Bill to ban alcohol at collegiate athletic events introduced
BISMARCK -- Chuck Damschen didn't expect to win any popularity points when he proposed banning alcohol at North Dakota collegiate athletic events, but the Republican state representative from Hampden said he's been surprised by the rancor he's st...
BISMARCK -- Chuck Damschen didn't expect to win any popularity points when he proposed banning alcohol at North Dakota collegiate athletic events, but the Republican state representative from Hampden said he's been surprised by the rancor he's stirred up in the public.
The talk radio crowd has not been kind, he told the Herald.
House Bill 1212 is better known as the bill to ban tailgating among lawmakers -- "We'll be tailgating this afternoon," one said. "Will there be refreshments?" another replied -- but this annoys Damschen, because he told the House Education Committee Tuesday that he's not targeting tailgating.
He's targeting all drinking.
A member of the Human Services Committee, he said he's heard a lot of testimonies about the dangers of underage drinking. To prove the point, he launched into a reading of the highlights of these testimonies. After about 10 minutes, he said there's more the committee could find on the Internet.
Damschen told the Herald that he's concerned so many associate athletic events with alcohol. It's unfair to young people, he said, that they're inheriting this attitude from their elders just by their elders' example. "We influence our kids when we least expect to."
He himself no longer drinks, he said, though he used to. "I just outgrew it," he said, adding that he didn't quit because of alcoholism.
If his bill were to pass, it would ban alcohol sale and use at collegiate athletic events not only at the venue, such as UND's Ralph Engelstad Arena, but also at any adjacent property belonging to the entity that owns the venue, such as the arena's parking lot.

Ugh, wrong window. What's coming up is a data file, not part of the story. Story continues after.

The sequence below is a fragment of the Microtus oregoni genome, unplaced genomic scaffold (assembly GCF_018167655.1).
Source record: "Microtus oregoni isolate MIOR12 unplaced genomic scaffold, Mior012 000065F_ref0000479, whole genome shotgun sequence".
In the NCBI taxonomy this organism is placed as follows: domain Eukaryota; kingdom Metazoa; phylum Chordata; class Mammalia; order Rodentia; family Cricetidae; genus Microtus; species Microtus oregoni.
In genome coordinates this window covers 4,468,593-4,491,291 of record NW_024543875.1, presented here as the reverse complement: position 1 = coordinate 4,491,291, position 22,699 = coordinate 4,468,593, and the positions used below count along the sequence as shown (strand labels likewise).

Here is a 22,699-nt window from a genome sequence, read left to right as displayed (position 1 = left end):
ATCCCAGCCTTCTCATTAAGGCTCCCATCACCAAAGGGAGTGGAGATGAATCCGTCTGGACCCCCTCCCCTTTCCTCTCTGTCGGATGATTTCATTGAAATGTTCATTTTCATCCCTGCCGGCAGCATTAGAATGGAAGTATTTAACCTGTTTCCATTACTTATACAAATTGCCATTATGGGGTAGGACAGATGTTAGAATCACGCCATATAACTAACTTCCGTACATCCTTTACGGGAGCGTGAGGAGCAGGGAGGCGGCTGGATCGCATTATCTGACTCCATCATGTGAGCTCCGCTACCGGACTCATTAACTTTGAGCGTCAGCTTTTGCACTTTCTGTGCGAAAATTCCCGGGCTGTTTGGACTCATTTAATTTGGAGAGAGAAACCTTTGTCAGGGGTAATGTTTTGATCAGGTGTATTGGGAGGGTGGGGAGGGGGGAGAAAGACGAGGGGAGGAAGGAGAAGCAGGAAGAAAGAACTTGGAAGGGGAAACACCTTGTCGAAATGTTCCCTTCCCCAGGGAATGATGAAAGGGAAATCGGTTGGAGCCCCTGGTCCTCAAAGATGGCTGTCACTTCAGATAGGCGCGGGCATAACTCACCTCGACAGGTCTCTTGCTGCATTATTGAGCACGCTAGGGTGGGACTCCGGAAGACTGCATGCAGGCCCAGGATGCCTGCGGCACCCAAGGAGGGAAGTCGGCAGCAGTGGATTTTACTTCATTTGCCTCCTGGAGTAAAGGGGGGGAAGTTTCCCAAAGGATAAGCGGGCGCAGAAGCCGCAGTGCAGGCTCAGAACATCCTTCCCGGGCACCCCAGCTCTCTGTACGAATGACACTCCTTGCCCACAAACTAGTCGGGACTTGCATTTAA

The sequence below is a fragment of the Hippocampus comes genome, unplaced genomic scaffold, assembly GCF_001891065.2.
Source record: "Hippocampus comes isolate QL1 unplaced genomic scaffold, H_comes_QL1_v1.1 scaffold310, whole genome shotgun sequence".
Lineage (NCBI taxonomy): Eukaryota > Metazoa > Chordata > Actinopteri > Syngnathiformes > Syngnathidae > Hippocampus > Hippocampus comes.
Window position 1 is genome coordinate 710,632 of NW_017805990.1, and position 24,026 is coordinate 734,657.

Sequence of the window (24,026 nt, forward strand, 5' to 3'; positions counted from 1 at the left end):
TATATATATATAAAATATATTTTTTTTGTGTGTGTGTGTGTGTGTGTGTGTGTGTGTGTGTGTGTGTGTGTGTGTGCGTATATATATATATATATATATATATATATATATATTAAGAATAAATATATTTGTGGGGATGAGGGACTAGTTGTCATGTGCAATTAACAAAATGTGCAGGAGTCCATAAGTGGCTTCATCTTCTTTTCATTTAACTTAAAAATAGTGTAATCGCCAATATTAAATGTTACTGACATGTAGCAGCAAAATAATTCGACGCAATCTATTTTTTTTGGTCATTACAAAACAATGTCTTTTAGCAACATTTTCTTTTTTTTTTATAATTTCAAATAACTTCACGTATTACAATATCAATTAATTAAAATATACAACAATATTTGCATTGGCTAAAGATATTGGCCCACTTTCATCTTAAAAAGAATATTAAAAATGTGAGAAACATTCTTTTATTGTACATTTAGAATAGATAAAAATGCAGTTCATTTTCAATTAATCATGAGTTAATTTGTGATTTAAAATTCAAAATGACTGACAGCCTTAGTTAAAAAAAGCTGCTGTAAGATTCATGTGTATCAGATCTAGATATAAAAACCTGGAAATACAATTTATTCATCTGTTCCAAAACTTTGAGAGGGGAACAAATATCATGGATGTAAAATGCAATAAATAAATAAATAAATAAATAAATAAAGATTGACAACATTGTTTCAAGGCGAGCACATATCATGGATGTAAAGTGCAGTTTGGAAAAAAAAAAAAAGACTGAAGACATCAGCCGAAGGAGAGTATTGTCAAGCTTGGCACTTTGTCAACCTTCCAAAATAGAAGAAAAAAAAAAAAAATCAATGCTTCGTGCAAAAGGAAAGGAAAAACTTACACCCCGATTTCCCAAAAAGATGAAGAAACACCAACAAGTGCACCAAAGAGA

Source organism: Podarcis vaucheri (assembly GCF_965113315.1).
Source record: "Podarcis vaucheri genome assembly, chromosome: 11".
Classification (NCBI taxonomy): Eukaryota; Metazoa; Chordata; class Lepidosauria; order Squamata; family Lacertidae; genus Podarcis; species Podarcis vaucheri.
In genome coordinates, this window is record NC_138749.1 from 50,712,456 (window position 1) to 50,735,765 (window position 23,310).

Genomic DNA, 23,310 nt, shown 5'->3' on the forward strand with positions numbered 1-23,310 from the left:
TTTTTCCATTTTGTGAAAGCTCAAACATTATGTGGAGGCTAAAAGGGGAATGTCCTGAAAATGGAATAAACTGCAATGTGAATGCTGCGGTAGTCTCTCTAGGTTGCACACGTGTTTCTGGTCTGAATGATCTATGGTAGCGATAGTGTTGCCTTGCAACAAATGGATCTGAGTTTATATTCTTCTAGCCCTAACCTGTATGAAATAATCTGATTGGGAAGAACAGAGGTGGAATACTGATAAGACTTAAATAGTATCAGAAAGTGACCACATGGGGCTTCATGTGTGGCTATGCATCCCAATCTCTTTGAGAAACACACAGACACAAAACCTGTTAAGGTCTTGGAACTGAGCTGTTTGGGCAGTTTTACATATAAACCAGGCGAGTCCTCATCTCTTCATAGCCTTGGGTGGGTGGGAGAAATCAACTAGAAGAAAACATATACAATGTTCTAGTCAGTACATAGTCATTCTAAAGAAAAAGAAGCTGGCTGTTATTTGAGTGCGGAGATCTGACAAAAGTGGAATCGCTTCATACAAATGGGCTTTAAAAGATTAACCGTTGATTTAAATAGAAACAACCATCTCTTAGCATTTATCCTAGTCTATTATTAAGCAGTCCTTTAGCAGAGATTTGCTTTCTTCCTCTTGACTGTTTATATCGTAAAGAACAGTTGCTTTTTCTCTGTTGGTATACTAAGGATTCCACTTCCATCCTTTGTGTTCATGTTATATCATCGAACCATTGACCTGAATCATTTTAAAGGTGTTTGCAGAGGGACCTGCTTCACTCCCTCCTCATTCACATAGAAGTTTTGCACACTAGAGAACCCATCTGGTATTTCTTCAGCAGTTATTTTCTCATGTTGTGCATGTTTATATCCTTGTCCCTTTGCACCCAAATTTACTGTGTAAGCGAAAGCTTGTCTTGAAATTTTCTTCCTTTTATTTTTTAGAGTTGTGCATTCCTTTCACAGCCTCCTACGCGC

So, no beer inside, no beer outside. Tailgating is out.
Members of the Education Committee asked some questions, but Chairwoman RaeAnn Kelsch, R-Mandan, held off on any major discussions until today's committee meeting. She said she's in no hurry to get a "do pass" or "do not pass" recommendation from the committee.
Citing an informal survey by an officer of Wholesale Beer Association Executives of America, Kelsch said 21 of 50 states that responded had no laws restricting alcohol sale at collegiate events, leaving the decisions up to individual institutions. Most institutions that do not allow alcohol still do allow it in tailgating areas and suites.
In North Dakota, UND, North Dakota State University, Minot State University and Dickenson State University have some sort of alcohol restrictions. UND, for example, allows it in The Ralph, home of the hockey team, but restricts it to the parking lot and concourse area of the Alerus Center, home of the football team. NDSU does not allow alcohol in the Fargodome, home of its football team, but does allow tailgating.
For Kelsch House Bill 1212 is another example of lawmakers seeking more control of state universities. Other bills headed in that direction include ones requiring UND to retain its Fighting Sioux nickname and one that would require the UND president to seek permission to use the old Ralph Engelstad Arena from the director of a nearby research lab who is his subordinate. The state constitution generally delegates power to the State Board of Higher Education, and board policy is to delegate to the presidents of individual universities.
Several members of the Education Committee, while neither expresses support or opposition to Damschen's bill, praised him for trying to address underage drinking, which many see as a big problem for the state. Some, like Rep. Corey Mock, D-Grand Forks, wanted to know why he only addressed collegiate sports and not others, such as minor league sports. Some like Rep. Phillip Mueler, D-Valley City, wondered why he didn't address concerts at university venues.
Damschen said he had to draw the line somewhere. Collegiate athletics are supported by taxpayers and, he said, people tend to get rowdier at sporting events, which then sets a bad example for the kids.
Rep. Joe Heilman, R-Fargo, who represents the district that includes NDSU and the Fargodome, said he worried constituents not allowed to tailgate would just go elsewhere and make a mad dash to the game. Isn't Damschen worried about the "whiplash effect?" he asked.
"If people have to have several beers to enjoy the game," Damschen said, "then just skip the game or don't drink."